Basel Bad Bf

Basel Badischer Bahnhof
Deutsche Bahn
Other namesBasel Badischer Bahnhof
LocationSchwarzwaldallee 200
CH-4016 Basel
Basel, Basel-Stadt
operation as if in Baden-Württemberg
CoordinatesCoordinates: 47°34′5″N 7°36′23″E / 47.56806°N 7.60639°E / 47.56806; 7.60639
Owned byDeutsche Bahn
Operated byDB Station&Service
Platforms5 side platforms
Train operators
Other information
Station code-
DS100 codeRB[1]
Fare zone
Opened19 February 1855; 166 years ago (1855-02-19)
Electrified13 September 1913; 107 years ago (1913-09-13) when the present edifice opened
Previous names1935-1948 Basel Deutsche Reichsbahn or Basel DRB
Preceding station DB Fernverkehr Following station
Freiburg Hbf Basel SBB
Freiburg Hbf Basel SBB
towards Chur
Freiburg Hbf Basel SBB
Terminus IC
Weil am Rhein
towards München Hbf
Preceding station EuroCity Following station
Freiburg Hbf Hamburg to Interlaken Basel SBB
Hamburg to Zürich Basel SBB
Preceding station ÖBB Following station
Freiburg Hbf Nightjet
Basel SBB
Freiburg Hbf
Preceding station DB Regio Baden-Württemberg Following station
Terminus RE
Weil am Rhein
towards Lauchringen
Preceding station DB ZugBus Regionalverkehr Alb-Bodensee Following station
Terminus IRE
Rheinfelden (Baden)
towards Ulm Hbf
Preceding station Logo trireno black.svg Basel trinational S-Bahn Following station
Basel SBB
S6 Riehen Niederholz
Terminus RB27 Weil am Rhein
towards Freiburg Hbf
Basel Bad Bf
Basel Bad Bf
Location within Switzerland

Basel Badischer Bahnhof (literally "Basel Baden Railway station", the name referring to the Grand Duchy of Baden State Railways, which built the station) is a railway station situated in the Swiss city of Basel. The station is situated on Swiss soil, but is operated by the German railway company Deutsche Bahn. A customs border is situated in the passenger tunnel between the tracks and the station hall. It is listed as a Swiss heritage site of national significance.[5] The station is served by three lines of the tri-national Regio S-Bahn Basel, and ICE and EC/IC lines to and from Freiburg, Karlsruhe, Mannheim, Frankfurt, Hamburg, Berlin and other cities in Germany.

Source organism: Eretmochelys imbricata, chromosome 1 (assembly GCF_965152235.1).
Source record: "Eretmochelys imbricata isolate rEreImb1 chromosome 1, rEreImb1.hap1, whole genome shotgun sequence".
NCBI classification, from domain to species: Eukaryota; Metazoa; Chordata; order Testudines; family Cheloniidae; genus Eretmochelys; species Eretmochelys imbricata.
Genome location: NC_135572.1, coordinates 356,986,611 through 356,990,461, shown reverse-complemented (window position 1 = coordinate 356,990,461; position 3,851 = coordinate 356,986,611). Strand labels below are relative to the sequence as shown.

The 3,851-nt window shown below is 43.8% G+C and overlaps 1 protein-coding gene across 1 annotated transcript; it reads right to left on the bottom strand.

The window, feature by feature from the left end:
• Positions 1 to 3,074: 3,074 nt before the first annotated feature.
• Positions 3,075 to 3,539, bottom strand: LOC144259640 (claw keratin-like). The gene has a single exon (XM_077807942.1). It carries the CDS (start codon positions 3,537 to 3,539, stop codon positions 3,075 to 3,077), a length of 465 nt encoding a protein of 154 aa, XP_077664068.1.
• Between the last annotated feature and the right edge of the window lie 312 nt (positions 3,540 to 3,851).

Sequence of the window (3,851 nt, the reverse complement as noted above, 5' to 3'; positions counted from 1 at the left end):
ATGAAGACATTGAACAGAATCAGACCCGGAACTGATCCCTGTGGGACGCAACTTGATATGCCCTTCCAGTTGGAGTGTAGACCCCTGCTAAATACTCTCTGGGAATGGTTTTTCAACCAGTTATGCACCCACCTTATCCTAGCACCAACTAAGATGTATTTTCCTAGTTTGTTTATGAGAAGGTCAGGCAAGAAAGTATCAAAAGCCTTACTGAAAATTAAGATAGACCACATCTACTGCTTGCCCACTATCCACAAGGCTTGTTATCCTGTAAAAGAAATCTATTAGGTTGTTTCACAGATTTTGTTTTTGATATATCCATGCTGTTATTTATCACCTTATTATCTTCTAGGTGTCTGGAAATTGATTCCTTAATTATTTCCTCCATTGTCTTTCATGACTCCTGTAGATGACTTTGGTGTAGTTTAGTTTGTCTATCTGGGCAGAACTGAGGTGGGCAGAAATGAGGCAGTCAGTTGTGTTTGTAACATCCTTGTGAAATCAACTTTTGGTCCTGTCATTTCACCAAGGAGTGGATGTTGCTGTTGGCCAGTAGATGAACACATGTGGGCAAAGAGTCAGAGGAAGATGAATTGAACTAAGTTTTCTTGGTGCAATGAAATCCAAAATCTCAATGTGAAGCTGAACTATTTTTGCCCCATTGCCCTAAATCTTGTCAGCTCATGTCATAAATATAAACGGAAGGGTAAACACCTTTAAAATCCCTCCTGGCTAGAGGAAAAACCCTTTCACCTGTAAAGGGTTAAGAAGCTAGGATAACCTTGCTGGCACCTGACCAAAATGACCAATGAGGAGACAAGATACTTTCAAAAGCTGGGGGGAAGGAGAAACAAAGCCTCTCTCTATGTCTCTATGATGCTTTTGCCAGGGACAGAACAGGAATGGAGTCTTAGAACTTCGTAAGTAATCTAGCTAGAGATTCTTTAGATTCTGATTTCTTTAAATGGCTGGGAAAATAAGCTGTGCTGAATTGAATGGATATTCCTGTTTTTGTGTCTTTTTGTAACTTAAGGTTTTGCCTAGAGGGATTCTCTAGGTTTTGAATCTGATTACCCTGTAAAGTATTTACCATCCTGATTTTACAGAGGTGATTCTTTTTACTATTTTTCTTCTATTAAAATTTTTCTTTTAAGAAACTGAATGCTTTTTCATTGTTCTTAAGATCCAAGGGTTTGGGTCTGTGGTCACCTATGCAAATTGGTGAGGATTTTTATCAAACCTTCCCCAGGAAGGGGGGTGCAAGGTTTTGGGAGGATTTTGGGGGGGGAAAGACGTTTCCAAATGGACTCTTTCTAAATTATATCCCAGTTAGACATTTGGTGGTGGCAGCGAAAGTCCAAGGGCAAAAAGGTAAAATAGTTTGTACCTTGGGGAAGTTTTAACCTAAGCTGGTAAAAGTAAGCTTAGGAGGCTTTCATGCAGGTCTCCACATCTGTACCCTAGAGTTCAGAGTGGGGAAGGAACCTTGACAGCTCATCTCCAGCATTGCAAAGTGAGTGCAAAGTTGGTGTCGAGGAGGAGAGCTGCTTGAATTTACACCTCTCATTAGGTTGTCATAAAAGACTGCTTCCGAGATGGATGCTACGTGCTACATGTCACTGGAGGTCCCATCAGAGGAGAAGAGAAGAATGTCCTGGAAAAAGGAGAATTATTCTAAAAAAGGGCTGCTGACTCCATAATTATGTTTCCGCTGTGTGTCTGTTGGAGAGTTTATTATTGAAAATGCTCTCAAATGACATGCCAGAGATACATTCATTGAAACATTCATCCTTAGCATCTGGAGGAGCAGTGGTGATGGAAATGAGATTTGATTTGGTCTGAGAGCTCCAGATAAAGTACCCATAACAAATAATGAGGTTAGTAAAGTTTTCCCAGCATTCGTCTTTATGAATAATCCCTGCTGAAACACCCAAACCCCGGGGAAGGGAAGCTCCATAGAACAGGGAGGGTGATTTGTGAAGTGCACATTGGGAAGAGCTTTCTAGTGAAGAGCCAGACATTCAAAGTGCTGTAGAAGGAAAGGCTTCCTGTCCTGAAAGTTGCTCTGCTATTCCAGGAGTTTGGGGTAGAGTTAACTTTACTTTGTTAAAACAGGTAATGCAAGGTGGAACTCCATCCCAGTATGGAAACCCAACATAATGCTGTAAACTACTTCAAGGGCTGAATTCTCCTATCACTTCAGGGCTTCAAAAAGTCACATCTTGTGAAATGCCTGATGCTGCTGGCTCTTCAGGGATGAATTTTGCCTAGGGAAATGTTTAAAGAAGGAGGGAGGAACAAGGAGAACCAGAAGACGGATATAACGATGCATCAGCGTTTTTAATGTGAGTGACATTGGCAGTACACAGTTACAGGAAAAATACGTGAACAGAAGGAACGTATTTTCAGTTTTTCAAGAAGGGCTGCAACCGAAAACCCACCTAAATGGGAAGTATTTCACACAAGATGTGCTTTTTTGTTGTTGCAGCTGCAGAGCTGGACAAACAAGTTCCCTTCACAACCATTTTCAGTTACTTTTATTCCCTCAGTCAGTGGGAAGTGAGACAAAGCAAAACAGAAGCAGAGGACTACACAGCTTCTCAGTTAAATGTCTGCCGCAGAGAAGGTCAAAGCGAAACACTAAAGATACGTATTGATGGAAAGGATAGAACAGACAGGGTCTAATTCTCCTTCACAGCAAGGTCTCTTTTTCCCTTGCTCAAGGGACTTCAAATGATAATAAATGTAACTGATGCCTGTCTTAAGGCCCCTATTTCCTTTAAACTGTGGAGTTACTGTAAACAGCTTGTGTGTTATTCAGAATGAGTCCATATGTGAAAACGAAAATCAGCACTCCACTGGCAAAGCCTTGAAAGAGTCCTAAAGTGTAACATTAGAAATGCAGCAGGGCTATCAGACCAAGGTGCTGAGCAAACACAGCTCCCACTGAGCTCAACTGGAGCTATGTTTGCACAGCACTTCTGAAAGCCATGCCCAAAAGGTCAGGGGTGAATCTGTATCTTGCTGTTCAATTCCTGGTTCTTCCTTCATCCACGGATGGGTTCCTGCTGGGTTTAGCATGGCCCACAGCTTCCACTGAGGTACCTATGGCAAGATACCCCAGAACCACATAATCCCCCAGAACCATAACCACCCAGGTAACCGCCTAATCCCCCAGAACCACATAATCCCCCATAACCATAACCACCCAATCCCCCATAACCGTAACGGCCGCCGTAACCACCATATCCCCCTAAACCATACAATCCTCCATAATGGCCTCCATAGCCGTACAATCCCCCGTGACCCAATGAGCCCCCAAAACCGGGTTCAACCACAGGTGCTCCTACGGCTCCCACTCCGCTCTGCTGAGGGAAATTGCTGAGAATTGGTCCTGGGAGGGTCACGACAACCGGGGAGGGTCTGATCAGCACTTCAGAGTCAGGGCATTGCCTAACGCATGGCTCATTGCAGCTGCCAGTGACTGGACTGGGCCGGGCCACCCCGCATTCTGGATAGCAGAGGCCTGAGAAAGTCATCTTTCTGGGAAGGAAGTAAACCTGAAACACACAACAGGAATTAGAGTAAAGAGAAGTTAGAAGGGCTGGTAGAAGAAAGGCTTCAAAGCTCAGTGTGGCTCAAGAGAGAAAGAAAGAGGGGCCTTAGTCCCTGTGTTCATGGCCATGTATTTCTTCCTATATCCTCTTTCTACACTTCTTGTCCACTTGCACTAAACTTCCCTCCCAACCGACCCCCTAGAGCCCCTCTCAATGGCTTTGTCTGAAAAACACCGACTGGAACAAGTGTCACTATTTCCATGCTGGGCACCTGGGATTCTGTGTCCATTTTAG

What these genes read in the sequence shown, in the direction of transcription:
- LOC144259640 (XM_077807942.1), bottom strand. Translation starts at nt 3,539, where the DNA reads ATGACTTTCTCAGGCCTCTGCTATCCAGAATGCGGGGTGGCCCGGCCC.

The station is the smaller of the two largest railway stations in Basel, the other being Basel SBB, which is operated by the Swiss Federal Railways (SBB CFF FFS).


In March 1838, the Grand Duchy of Baden State Railways started working on a railway line from Mannheim via Heidelberg, Karlsruhe and Freiburg im Breisgau. This line was called Badische Hauptbahn (Baden Main Line) or Rheintalbahn (Rhine Valley Line). A Swiss railway commission desired a continuation of the line into Basel and contacted the Grand Duchy of Baden in 1842.

In January 1851, the Rheintalbahn line reached the village of Haltingen, close to the Swiss border. Since the two governments had not agreed about how to build the station in Basel yet, the passengers were transported across the border with hackney carriages.

Finally, on July 27, 1852, a treaty became effective between the government of Baden and the Swiss Confederation. This treaty is still effective today. The start of construction was further delayed, however, by the Swiss insisting on a terminal station and the Badische Staatseisenbahnen insisting on a through station in favour of the planned extension of the line towards Waldshut.